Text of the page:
Menu

Great Immigrants

Nite Yun
Chef and Restaurateur | Vilcek Prize for Creative Promise in Culinary Arts
Born in:
Cambodia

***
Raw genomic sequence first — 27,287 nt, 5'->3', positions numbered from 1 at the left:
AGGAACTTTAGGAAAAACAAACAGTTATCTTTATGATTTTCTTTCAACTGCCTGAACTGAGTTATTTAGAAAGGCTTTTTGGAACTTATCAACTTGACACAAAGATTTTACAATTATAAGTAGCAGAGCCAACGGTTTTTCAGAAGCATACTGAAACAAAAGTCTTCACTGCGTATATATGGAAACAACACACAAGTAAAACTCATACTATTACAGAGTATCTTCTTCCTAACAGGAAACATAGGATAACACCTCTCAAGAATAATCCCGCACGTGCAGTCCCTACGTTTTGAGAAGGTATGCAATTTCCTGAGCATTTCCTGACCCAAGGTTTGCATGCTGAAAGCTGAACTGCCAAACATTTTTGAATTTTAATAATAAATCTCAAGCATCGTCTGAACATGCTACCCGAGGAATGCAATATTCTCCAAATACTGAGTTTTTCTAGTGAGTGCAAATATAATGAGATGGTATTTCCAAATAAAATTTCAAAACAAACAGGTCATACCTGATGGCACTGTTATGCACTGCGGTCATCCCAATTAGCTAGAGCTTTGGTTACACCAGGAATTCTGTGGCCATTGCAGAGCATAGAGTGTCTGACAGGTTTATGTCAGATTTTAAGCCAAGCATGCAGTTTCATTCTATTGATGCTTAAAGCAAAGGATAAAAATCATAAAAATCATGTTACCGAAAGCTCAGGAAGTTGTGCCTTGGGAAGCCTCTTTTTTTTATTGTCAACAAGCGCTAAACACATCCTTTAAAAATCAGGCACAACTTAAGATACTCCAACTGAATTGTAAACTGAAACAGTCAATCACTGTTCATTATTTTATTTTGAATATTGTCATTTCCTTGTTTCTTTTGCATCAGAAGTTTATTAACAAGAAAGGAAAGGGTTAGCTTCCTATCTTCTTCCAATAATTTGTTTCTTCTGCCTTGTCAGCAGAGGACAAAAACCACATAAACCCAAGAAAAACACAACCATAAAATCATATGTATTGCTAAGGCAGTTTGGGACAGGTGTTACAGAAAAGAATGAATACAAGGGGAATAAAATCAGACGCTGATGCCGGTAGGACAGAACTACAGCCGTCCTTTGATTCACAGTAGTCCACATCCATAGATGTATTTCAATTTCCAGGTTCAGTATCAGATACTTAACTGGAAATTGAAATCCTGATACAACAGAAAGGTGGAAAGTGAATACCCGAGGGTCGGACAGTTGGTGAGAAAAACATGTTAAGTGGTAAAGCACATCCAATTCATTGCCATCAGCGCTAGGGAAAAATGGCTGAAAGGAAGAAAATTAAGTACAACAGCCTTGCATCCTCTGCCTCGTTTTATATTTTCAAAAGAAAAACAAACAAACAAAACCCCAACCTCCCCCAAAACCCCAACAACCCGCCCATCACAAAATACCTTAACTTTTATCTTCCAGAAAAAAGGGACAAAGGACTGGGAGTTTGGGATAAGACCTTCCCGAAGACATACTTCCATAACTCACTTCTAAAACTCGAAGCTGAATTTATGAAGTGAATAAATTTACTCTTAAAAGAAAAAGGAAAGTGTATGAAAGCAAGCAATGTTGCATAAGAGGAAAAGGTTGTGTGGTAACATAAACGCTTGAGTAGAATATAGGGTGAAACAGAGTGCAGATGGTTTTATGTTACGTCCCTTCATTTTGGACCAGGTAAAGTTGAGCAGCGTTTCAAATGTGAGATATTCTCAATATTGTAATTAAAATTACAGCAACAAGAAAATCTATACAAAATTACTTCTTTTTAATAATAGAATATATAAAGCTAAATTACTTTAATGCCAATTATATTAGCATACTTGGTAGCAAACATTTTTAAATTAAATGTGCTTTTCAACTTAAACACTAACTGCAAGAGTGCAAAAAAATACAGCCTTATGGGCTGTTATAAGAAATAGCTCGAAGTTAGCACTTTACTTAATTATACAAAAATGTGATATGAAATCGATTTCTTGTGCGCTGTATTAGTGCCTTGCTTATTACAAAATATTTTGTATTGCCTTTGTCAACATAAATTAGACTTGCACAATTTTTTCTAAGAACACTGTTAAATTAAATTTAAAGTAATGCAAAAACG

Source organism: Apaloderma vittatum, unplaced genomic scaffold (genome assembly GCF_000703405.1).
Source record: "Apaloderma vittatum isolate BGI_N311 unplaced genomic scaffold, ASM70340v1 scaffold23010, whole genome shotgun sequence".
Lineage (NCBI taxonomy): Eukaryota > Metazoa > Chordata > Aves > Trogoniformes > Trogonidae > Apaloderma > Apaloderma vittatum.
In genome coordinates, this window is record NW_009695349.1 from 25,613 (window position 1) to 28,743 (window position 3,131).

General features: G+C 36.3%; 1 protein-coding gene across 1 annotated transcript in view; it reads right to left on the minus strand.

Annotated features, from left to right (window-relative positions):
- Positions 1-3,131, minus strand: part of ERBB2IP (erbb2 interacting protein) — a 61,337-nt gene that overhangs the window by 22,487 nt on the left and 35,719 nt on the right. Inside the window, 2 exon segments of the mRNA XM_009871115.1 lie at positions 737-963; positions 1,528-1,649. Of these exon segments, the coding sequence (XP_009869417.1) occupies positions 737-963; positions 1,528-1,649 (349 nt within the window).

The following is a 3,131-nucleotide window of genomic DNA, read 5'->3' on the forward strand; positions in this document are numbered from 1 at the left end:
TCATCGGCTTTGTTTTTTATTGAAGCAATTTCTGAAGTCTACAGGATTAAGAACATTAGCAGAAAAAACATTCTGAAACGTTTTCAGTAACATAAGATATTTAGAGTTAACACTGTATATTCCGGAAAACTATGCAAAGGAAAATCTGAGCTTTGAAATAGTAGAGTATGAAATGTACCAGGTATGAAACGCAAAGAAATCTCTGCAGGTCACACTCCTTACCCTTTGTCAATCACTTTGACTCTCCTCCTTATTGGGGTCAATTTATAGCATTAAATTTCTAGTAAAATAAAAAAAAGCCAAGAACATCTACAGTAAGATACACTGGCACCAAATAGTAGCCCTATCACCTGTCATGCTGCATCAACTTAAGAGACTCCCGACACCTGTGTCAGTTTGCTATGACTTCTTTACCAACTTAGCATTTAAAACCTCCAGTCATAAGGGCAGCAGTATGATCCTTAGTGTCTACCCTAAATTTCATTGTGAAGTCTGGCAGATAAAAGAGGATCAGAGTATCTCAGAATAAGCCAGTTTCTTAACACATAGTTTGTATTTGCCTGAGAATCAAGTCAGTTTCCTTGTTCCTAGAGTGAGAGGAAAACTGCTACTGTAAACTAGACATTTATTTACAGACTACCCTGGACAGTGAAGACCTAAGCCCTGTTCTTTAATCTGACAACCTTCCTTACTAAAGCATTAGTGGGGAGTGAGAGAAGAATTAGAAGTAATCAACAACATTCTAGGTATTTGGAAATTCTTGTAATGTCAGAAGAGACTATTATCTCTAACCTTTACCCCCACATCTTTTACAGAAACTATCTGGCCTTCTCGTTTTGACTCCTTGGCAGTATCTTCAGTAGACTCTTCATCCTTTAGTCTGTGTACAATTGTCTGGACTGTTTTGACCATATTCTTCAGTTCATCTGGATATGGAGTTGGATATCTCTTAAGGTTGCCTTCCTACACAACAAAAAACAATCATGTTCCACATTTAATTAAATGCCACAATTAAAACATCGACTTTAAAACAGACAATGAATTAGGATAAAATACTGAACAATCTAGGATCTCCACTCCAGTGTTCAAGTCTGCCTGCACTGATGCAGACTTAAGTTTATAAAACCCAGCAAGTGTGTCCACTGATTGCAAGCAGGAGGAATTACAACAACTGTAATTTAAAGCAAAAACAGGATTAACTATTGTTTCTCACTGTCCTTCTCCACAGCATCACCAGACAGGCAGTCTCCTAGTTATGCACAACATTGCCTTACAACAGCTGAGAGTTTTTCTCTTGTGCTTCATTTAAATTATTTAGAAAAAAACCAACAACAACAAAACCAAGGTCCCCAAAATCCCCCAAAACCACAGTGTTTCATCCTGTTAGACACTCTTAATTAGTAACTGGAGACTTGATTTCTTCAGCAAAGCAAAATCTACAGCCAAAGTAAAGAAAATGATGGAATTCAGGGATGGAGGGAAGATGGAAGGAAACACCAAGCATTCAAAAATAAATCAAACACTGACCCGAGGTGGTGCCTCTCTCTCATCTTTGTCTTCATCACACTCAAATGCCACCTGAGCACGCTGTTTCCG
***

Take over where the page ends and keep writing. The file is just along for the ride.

Nite Yun’s family fled the brutal Khmer Rouge regime in Cambodia. She grew up in a close-knit Cambodian American community in Stockton, California, speaking Khmer and eating Cambodian food, but it was not until her 20s, after dropping out of nursing school in San Francisco, that Yun first visited Cambodia. Returning to the States, Yun found herself craving her mother’s cooking and realized that Cambodian cuisine was not represented in the Bay Area’s otherwise vibrant culinary scene. Yun began learning to prepare family recipes and her passion for cooking only deepened with return trips to Cambodia. She soon realized that Khmer culinary traditions had been nearly wiped out by war and genocide. Yun’s determination to preserve and share those traditions formed the impetus for the launch of her acclaimed restaurant Nyum Bai (literally, “eat rice” in Khmer, it can also mean “Let’s eat!”). Since opening its doors in 2018, the accolades have continued to roll in. Nyum Bai made Bon Appetit’s “Hot 10” list of best new restaurants in 2018, the same year that Yun was named Eater’s “breakout star of the year.” In 2019 she was named one of the country’s “best new chefs” by Food & Wine and she won the Vilcek Prize for Creative Promise in Culinary Arts. With Nyum Bai, Yun aspires to not only preserve Cambodian foodways, but also to help those who are still coping with the trauma of Cambodia’s history. As she explained to the Vilcek Foundation, which honors immigrant contributions in America, Yun is less interested in expanding to multiple locations than she is in creating a space for the Cambodian community to come together. “When people come to the restaurant,” she says, “certain dishes bring back memories of cooking with grandma or of going to buy fish in the market. It starts a dialogue and opens up so much.”